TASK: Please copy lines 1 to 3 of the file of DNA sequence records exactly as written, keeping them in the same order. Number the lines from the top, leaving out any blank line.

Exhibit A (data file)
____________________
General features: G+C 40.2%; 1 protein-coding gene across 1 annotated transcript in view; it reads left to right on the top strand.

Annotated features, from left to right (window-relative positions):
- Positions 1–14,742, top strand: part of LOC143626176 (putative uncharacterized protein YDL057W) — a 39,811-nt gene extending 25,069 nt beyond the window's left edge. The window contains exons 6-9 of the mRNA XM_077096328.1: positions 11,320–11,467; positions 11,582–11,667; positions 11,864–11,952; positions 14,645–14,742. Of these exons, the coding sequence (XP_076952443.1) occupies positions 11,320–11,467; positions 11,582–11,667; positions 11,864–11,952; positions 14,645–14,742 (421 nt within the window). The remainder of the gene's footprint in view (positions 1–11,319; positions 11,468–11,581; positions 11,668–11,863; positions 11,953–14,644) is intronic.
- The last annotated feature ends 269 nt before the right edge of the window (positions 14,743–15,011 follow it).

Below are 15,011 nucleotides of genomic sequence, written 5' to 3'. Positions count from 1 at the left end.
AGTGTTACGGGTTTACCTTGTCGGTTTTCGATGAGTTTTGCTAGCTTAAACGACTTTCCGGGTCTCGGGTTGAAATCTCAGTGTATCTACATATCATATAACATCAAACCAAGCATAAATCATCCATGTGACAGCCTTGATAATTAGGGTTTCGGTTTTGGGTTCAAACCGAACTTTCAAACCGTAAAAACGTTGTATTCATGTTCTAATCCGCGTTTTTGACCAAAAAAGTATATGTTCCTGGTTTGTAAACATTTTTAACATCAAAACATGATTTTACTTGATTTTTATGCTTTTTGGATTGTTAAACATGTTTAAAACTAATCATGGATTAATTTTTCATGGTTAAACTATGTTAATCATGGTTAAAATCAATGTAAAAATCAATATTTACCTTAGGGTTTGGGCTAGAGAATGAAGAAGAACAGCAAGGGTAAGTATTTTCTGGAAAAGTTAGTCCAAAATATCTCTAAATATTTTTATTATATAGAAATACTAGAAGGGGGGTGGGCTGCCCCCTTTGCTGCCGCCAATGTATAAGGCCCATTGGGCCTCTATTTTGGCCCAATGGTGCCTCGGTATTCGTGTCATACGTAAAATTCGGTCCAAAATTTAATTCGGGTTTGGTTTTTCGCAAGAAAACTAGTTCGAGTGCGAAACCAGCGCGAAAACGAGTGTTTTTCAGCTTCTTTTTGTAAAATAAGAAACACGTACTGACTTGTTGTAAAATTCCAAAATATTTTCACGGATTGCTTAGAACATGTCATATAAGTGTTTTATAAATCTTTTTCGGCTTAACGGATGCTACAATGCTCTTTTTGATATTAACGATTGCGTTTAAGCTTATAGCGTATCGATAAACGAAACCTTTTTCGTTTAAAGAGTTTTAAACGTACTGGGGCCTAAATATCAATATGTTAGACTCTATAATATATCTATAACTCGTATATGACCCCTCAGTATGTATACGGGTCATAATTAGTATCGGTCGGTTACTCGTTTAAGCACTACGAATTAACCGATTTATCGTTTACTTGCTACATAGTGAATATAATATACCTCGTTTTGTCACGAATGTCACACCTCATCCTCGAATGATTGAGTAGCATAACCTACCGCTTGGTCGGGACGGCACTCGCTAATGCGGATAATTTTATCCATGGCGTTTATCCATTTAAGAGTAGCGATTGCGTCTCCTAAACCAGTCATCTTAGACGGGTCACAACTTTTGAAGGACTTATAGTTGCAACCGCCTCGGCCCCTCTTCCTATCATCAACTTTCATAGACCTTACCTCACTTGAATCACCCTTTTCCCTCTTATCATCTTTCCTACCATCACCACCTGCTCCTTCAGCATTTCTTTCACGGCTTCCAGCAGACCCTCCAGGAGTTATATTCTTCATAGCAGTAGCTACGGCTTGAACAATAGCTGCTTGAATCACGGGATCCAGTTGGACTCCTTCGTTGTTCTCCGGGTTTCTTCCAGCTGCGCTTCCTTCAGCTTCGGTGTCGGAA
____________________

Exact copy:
General features: G+C 40.2%; 1 protein-coding gene across 1 annotated transcript in view; it reads left to right on the top strand.

Annotated features, from left to right (window-relative positions):
- Positions 1–14,742, top strand: part of LOC143626176 (putative uncharacterized protein YDL057W) — a 39,811-nt gene extending 25,069 nt beyond the window's left edge. The window contains exons 6-9 of the mRNA XM_077096328.1: positions 11,320–11,467; positions 11,582–11,667; positions 11,864–11,952; positions 14,645–14,742. Of these exons, the coding sequence (XP_076952443.1) occupies positions 11,320–11,467; positions 11,582–11,667; positions 11,864–11,952; positions 14,645–14,742 (421 nt within the window). The remainder of the gene's footprint in view (positions 1–11,319; positions 11,468–11,581; positions 11,668–11,863; positions 11,953–14,644) is intronic.